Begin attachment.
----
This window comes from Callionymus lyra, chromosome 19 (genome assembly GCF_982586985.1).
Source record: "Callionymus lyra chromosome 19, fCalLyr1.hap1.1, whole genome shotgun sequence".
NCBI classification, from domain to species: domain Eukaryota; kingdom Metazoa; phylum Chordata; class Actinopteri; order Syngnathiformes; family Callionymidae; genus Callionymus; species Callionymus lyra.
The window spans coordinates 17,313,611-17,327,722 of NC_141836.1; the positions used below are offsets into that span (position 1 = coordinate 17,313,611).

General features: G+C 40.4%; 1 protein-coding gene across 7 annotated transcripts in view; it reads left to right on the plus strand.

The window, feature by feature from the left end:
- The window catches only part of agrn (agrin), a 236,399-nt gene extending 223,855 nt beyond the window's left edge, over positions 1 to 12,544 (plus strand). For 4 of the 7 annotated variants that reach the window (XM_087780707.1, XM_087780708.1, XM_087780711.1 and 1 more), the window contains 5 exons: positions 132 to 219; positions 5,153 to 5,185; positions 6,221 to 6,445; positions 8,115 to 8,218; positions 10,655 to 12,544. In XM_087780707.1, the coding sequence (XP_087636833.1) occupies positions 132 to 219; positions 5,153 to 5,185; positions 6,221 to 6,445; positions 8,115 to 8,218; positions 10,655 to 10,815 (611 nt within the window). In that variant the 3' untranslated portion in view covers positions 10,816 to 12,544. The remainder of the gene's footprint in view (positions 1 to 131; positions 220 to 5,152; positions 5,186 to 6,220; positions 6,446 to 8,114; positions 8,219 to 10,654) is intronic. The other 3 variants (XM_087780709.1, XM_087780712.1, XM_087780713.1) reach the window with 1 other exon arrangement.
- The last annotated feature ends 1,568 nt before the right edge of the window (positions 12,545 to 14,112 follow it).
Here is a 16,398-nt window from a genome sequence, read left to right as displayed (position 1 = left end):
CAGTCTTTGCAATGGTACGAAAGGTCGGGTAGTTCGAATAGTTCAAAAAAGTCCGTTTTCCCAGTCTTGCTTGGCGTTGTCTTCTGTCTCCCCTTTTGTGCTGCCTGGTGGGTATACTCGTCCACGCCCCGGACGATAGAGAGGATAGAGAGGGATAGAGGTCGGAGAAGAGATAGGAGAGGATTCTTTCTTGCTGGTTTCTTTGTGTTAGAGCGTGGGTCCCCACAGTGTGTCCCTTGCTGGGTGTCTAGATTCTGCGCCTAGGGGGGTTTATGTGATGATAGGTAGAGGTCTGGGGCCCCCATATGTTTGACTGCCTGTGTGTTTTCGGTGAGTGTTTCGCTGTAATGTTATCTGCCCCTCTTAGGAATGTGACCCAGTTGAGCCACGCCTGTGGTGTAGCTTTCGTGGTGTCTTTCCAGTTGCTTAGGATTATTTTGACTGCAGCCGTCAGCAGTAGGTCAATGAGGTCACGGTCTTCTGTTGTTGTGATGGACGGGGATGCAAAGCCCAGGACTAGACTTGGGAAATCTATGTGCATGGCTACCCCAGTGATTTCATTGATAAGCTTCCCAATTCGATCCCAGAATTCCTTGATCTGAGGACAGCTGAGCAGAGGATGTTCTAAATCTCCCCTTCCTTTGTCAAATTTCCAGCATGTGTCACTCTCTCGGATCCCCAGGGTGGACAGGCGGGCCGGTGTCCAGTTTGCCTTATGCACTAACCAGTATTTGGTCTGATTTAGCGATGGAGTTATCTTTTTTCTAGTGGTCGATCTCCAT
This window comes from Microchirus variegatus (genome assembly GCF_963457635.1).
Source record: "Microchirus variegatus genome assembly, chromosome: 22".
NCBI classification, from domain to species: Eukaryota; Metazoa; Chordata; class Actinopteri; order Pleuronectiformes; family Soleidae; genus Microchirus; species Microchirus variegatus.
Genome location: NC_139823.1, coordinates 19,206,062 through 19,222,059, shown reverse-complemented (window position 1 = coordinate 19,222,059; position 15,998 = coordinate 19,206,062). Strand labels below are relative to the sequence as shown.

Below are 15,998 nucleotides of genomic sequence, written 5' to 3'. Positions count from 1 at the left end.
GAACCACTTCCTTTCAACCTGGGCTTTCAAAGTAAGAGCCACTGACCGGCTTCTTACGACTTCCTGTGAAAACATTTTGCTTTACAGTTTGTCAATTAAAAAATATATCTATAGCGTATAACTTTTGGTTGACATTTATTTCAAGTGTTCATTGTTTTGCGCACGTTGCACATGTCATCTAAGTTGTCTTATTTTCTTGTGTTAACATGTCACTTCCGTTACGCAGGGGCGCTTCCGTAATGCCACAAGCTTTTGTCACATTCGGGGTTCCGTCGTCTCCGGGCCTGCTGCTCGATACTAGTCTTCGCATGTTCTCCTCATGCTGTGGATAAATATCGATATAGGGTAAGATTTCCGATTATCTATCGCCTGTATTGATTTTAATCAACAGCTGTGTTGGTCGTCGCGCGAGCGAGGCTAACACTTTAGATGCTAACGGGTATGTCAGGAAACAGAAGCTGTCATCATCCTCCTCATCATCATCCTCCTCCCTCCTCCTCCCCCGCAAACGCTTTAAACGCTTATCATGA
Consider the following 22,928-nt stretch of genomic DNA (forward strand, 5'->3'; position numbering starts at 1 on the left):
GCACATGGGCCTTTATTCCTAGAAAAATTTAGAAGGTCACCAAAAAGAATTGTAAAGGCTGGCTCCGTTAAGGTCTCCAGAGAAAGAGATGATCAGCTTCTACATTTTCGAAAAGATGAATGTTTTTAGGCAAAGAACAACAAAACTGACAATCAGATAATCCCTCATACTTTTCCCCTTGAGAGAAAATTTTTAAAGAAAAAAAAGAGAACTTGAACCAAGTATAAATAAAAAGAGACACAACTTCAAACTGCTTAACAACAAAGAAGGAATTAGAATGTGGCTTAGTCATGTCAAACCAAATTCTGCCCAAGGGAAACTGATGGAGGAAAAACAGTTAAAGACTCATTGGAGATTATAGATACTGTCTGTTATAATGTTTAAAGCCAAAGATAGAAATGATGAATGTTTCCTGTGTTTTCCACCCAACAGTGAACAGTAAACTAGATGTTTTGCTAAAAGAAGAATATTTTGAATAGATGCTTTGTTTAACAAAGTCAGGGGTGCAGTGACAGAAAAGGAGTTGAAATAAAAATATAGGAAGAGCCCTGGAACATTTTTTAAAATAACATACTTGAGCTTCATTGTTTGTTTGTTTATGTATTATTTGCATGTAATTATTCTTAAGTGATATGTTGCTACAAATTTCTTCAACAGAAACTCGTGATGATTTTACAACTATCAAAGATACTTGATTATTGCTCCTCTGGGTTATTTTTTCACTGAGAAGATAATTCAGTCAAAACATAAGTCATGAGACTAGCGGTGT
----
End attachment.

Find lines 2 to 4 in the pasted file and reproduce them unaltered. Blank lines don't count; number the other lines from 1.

Source record: "Callionymus lyra chromosome 19, fCalLyr1.hap1.1, whole genome shotgun sequence".
NCBI classification, from domain to species: domain Eukaryota; kingdom Metazoa; phylum Chordata; class Actinopteri; order Syngnathiformes; family Callionymidae; genus Callionymus; species Callionymus lyra.
The window spans coordinates 17,313,611-17,327,722 of NC_141836.1; the positions used below are offsets into that span (position 1 = coordinate 17,313,611).